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Answers To “How To Lose Weight”

By February 9, 2009 3 Comments

Awhile ago I asked everyone to share with me 3 questions you have about how to lose weight.  I got a lot of great responses and I apologize for just now getting back to answering some of them.  Every once in awhile, I will pick a couple of these questions and give my opinion.  Check out the previous post about questions and feel free to add your own questions for me to answer

#1 is from Rebekah: One thing that would be interesting to know is if you stop working out, how long (or how little) does it take to lose muscle? I’ve heard that it takes as little as a month for your body to revert and to be back at square one, so to speak.

Rebekah, it is true that if you stop working out for awhile you will begin to lose muscle and could put on fat depending on your nutrition.  A one week break won’t be a big deal, and in fact, I encourage you to take a week off of lifting every 3-4 months.  This can help heal any small injuries you might have and allow your body to recharge and get refocused.  From a cardio standpoint you will notice a decrease after a week, things might be a little tougher and you will be out of breath for a bit.  It takes a couple weeks to a month of not working out to really see the muscle start to decrease.  It depends on how long you have been working out, to go back to square one.  It would take longer then 1 month to revert back to before assuming you have been working out for more then 6 months.

This is why it is so important to make working out a lifestyle rather then a short term fix.  The good news is something called “muscle memory” which means that your muscles are able to get stronger, quicker if they had been there before.  I am amazed at how fast muscle and strength increases on someone who has been fit before and just slacked off for awhile.

#2 This next question is from my Mom: So far I am working out by myself at the “Y”; when I do cardio on the bike and tredmill, using burst training, does that take care of the thing where you need to increase weights or the number of reps to improve….like, the burst style means you don’t have to constantly increase the length of time you run, for example, right?? I noticed on your short video clips, you only rested for 10 seconds between bursts-is that important to keep it that short, to keep the heart rate up, or can you rest longer? :)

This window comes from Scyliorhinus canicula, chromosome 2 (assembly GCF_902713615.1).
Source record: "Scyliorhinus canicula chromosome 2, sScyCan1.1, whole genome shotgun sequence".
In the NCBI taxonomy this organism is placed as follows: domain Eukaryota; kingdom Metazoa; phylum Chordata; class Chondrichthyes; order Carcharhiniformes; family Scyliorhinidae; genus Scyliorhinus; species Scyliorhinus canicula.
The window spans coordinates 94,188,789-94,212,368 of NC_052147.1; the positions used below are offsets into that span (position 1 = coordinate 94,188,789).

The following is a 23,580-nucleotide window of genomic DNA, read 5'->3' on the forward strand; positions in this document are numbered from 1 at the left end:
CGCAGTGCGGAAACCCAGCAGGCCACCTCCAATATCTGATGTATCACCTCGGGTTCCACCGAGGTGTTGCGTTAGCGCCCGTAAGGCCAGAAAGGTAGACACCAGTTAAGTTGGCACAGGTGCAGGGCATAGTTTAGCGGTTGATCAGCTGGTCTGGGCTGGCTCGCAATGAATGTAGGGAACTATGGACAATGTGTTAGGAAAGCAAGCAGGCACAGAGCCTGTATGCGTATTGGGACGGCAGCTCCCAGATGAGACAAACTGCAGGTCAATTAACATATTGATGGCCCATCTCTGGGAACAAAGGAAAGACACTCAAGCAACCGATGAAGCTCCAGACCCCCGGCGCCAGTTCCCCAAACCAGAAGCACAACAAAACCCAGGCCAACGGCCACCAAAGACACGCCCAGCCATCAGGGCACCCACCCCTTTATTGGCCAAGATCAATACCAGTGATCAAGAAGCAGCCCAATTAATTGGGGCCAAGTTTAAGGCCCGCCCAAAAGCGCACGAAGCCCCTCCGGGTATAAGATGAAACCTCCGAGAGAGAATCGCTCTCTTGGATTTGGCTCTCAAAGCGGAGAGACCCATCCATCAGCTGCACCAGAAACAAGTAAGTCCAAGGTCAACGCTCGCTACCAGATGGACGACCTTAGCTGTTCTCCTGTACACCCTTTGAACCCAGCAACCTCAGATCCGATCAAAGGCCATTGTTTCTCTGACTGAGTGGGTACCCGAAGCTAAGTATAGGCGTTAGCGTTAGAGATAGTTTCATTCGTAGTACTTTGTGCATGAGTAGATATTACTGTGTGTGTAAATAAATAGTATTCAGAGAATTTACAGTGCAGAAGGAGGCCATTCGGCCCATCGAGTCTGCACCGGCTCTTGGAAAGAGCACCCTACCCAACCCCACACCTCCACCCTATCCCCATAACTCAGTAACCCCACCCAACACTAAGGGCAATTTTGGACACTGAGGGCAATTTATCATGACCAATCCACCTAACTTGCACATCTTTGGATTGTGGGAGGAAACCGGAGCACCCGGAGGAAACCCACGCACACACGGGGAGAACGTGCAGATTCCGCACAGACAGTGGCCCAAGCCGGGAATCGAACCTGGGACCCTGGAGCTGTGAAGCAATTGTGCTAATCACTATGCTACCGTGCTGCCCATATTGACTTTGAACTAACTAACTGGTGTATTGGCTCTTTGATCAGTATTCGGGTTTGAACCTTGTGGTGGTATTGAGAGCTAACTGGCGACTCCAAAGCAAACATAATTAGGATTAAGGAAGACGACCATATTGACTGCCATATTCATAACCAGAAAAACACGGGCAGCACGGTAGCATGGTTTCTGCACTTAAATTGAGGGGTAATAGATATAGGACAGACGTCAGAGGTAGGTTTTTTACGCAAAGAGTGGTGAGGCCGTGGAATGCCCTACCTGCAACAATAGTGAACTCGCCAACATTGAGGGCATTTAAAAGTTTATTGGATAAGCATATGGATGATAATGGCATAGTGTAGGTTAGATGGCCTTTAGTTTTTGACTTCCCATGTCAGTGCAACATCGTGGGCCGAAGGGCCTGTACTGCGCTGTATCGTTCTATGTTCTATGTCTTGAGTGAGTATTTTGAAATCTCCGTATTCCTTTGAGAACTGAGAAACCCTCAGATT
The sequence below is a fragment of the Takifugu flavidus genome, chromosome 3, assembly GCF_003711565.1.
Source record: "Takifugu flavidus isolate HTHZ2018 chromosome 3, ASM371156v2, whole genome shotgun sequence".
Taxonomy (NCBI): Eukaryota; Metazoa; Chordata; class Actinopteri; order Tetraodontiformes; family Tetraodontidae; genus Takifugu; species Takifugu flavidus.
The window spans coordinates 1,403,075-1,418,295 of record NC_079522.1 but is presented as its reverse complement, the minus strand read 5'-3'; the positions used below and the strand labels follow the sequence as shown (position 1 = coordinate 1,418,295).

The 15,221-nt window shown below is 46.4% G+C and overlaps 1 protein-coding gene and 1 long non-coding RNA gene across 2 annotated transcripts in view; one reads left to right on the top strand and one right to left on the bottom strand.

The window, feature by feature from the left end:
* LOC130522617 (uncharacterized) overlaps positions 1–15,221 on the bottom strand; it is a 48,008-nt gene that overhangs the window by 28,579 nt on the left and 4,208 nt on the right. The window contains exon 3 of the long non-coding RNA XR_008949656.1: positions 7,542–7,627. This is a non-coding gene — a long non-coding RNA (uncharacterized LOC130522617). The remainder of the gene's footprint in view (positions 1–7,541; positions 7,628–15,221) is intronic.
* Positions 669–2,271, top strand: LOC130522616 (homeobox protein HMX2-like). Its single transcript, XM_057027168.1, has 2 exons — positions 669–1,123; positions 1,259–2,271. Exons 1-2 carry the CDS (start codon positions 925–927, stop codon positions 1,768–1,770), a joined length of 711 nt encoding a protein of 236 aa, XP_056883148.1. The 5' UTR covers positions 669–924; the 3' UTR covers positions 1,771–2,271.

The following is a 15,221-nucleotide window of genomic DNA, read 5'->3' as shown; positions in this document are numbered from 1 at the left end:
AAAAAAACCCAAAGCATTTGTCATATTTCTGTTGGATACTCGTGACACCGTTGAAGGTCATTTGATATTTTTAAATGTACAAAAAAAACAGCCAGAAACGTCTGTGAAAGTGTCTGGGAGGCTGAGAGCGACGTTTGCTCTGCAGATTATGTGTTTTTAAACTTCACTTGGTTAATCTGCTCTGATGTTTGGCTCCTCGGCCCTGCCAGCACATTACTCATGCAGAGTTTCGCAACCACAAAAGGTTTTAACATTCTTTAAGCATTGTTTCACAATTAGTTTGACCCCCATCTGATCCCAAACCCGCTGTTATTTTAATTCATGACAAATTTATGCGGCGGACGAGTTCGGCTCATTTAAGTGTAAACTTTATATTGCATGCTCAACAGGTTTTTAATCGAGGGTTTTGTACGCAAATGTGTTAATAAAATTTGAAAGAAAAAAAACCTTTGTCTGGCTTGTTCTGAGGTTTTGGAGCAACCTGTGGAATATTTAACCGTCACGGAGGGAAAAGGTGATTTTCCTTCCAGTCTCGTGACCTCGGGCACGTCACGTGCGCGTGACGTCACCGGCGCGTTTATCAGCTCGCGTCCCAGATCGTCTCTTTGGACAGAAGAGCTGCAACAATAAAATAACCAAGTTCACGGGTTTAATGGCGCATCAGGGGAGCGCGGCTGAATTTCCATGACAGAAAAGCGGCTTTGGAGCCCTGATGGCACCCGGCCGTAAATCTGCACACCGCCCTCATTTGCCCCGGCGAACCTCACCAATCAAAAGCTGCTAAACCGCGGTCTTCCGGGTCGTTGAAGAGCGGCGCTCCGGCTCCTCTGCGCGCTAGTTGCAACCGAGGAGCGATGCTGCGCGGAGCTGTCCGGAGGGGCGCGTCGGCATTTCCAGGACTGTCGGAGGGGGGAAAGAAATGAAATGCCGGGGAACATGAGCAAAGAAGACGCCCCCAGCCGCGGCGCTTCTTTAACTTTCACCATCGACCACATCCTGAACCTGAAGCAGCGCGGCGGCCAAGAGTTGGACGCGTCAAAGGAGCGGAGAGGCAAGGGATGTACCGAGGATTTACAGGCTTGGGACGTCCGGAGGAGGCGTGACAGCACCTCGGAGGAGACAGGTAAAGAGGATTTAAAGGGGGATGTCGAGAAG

Even with the burst training it is important to be changing it up and progressing.  There are 5 ways that I try to increase the intensity.

-Increase the speed of the exercise (run faster, swim harder, faster rpms on the elliptical)

-Increase the resistance (hills, incline treadmill, higher resistance on elliptical)

-Workout for a longer intervals: instead of doing 20 seconds of work, try 30-40 seconds.  Make sure it isn’t too long because then it becomes a lower intensity exercise.

-Shorten the rest periods up.  A general rest to work ratio is 3:1, but you could try a 3:2 or a 2:1 rest to work interval.

-Increase the session length.  Generally you should warmup for 5 minutes and cool down for 5 minutes and do bursts for 10-20 minutes.

#3  Which 3 areas of the body are most responsive to exercise and toning? I heard the good old gluteus maximus toned quickly, but maybe that was just made up?
:-) Thanks!

This is a tricky question.  From a muscle standpoint, I believe all muscle adapts very similarly.  But, when people use the word “toning” they are referring to the ability to gain muscle and lose fat around that area.  So, it is best to look at what areas lose fat faster.  Any guesses???  Ok, if you have been following my blog and reading my stuff for sometime you should know this answer… the answer is your body loses it consistently everywhere and also gains it consistently everywhere.  I can hear you saying “no it doesn’t, my stomach or my thighs never get smaller!  In most cases this isn’t true, but rather, you are genetically predisposed to putting it on in those areas and have more to lose there.  If you took measurements or fat fold pinches, you would see that it decreases proportionately across the body.

So, to answer your question we need to find parts of the body that have the smallest amount of body fat in the first place, since those areas will be more noticeable when they change because there was less fat to start with.

Usually the 3 places people notice first are:




Places like the hips, butt, and thighs tend to hold the most subcutaneous fat (outer fat cells) and therefore take the longest to really tone up!

I hope those answers helped everyone!  Please feel free to ask more questions and I will be getting to them shortly!